Bugged Smart Contract FuturXE: How Could Someone Mess up with Boolean? (CVE-2018–12025)

p0n1
p0n1
Jun 6, 2018 · 3 min read

Recently SECBIT team found a serious bug about the if condition in a deployed ERC20 smart contract called FuturXE (FXE) and here is the bugged part:

//Function for transer the coin from one address to another
function transferFrom(address from, address to, uint value) returns (bool success) {
//checking account is freeze or not
if (frozenAccount[msg.sender]) return false;
//checking the from should have enough coins
if(balances[from] < value) return false;
//checking for allowance
if( allowed[from][msg.sender] >= value ) return false;
//checking for overflows
if(balances[to] + value < balances[to]) return false;
balances[from] -= value;
allowed[from][msg.sender] -= value;
balances[to] += value;
// Notify anyone listening that this transfer took place
Transfer(from, to, value);
return true;
}

Pay attention to this line: if( allowed[from][msg.sender] >= value ) return false; It has a serious bug: the developer messed up with the boolean judgment - if the input value is smaller than or equal to allowed value, the transfer session would stop execution by returning false. This makes no sense because the transferFrom() requires the transferring value not exceeding the allowed value in the first place. Suppose this function asks the allowed value to be smaller than the input, the attackers could easily ignore the allowance: after this condition, the allowed[from][msg.sender] -= value; would cause an underflow for that the allowed part is smaller than the value. The attacker could transfer any amount of tokens of any accounts to an appointed account (the _toaddress) because the allowed value is initialized to 0 and the attacker could bypass this restriction even without the victim's private key.

Comparing to this one, we could take the UET bug as a reference (see Reference 1, 2 and 4 for details):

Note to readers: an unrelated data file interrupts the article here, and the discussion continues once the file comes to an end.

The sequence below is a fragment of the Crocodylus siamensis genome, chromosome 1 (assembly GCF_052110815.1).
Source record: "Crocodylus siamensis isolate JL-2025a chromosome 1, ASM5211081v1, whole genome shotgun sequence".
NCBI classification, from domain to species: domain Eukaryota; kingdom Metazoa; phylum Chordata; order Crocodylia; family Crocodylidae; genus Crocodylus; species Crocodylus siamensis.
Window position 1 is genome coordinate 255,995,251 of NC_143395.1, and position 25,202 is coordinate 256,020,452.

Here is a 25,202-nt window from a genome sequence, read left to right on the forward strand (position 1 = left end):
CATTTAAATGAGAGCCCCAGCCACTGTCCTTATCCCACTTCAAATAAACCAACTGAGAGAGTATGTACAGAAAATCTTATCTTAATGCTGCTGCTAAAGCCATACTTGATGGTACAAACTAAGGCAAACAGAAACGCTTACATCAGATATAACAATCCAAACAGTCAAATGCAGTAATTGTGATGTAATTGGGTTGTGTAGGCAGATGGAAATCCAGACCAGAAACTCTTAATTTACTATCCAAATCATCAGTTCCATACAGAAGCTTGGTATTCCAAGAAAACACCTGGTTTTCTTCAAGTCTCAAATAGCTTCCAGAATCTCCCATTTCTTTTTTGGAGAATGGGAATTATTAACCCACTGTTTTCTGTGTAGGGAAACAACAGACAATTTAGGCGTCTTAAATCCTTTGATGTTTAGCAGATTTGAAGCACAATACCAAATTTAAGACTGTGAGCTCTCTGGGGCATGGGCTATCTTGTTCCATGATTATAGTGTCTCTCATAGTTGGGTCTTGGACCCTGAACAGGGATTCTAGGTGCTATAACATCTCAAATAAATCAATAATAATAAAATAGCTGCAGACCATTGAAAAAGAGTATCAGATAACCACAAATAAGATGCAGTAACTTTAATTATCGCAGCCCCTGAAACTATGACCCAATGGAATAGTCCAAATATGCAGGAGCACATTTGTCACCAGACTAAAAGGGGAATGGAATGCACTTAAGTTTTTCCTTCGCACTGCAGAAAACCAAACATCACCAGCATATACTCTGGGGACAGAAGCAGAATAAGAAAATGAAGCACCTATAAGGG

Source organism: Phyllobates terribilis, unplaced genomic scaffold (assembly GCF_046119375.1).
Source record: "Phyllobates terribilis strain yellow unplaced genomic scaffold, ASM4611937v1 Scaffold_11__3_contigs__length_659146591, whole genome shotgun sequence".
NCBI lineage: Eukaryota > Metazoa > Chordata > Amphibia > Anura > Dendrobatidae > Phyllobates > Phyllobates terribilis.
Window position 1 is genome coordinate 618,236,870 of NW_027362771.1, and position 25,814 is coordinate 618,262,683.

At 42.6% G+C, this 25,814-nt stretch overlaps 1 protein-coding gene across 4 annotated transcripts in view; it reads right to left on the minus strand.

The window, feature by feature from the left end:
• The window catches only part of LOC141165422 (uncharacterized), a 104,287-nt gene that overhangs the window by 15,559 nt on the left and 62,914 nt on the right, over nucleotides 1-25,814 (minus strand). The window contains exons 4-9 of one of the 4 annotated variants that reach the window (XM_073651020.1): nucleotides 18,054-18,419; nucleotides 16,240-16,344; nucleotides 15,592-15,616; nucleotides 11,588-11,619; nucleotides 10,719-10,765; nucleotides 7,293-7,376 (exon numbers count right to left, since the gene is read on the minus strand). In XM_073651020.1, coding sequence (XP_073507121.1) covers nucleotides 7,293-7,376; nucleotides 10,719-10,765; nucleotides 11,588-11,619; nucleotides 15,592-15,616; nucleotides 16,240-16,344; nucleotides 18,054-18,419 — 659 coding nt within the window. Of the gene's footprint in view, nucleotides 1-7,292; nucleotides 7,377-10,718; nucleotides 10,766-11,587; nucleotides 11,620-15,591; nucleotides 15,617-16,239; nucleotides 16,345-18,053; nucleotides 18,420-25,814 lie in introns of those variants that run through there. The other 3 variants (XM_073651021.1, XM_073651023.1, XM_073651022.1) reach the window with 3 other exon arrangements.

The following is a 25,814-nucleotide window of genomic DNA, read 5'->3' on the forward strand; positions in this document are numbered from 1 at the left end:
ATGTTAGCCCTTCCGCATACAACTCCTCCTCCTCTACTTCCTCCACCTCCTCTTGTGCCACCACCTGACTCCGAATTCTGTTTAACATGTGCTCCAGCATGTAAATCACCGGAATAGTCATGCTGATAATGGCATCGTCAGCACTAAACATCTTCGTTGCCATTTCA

function transferFrom(address _from, address _to, uint256 _value) returns (bool success) {
// mitigates the ERC20 short address attack
if(msg.data.length < (3 * 32) + 4) {
throw;
}
if (_value == 0) {
return false;
}
uint256 fromBalance = balances[_from];
uint256 allowance = allowed[_from][msg.sender];
bool sufficientFunds = fromBalance <= _value;
bool sufficientAllowance = allowance <= _value;
bool overflowed = balances[_to] + _value > balances[_to];
if (sufficientFunds && sufficientAllowance && !overflowed) {
balances[_to] += _value;
balances[_from] -= _value;
allowed[_from][msg.sender] -= _value;
Transfer(_from, _to, _value);
return true;
} else {
return false;
}
}

With every necessary condition checked, the only problem here is that the programmer was so careless that every judging condition got set as the opposite, e.g. let fromBalace <= _value means the transferred money should be no less than the balance. If we just set this condition, there is no doubt that an underflow will occur.

Now some deployed contracts like RemiCoin(RMC) and RoyalClassicCoin(RCL) (see Reference 3 for details) have this kind of bug as well. SECBIT strongly suggest anyone in concern be extremely careful when trading. Sadly we SECBIT team have tried but could not get in touch with the developer team.

Reference

  1. CVE-2018–10468: http://cve.mitre.org/cgi-bin/cvename.cgi?name=CVE-2018-10468
  2. UselessEthereumToken(UET), ERC20 Token, allows attackers to steal all victim’s balances (CVE-2018–10468): https://medium.com/@jonghyk.song/uselessethereumtoken-uet-erc20-token-allows-attackers-to-steal-all-victims-balances-543d42ac808e
  3. RemiCoin: https://etherscan.io/address/0x7Dc4f41294697a7903C4027f6Ac528C5d14cd7eB#code
  4. UET: https://etherscan.io/address/0x27f706edde3aD952EF647Dd67E24e38CD0803DD6#code
  5. FXE: https://etherscan.io/address/0x9653cfd0865ad8313bea2f0c2ec0584bfd05115b#code

SECBIT was founded by a group of cryptocurrency-enthusiasts. We are doing research on smart contract security, smart contract formal verification, crypto-protocols, compilation, contract analysis, game theory and crypto-economics.

SECBIT Media

SECBIT was founded by a group of cryptocurrency-enthusiasts. We are doing research on smart contract security, smart contract formal verification, crypto-protocols, compilation, contract analysis, game theory and crypto-economics.

p0n1

Written by

p0n1

Security Researcher @ SECBIT Labs

SECBIT Media

SECBIT was founded by a group of cryptocurrency-enthusiasts. We are doing research on smart contract security, smart contract formal verification, crypto-protocols, compilation, contract analysis, game theory and crypto-economics.

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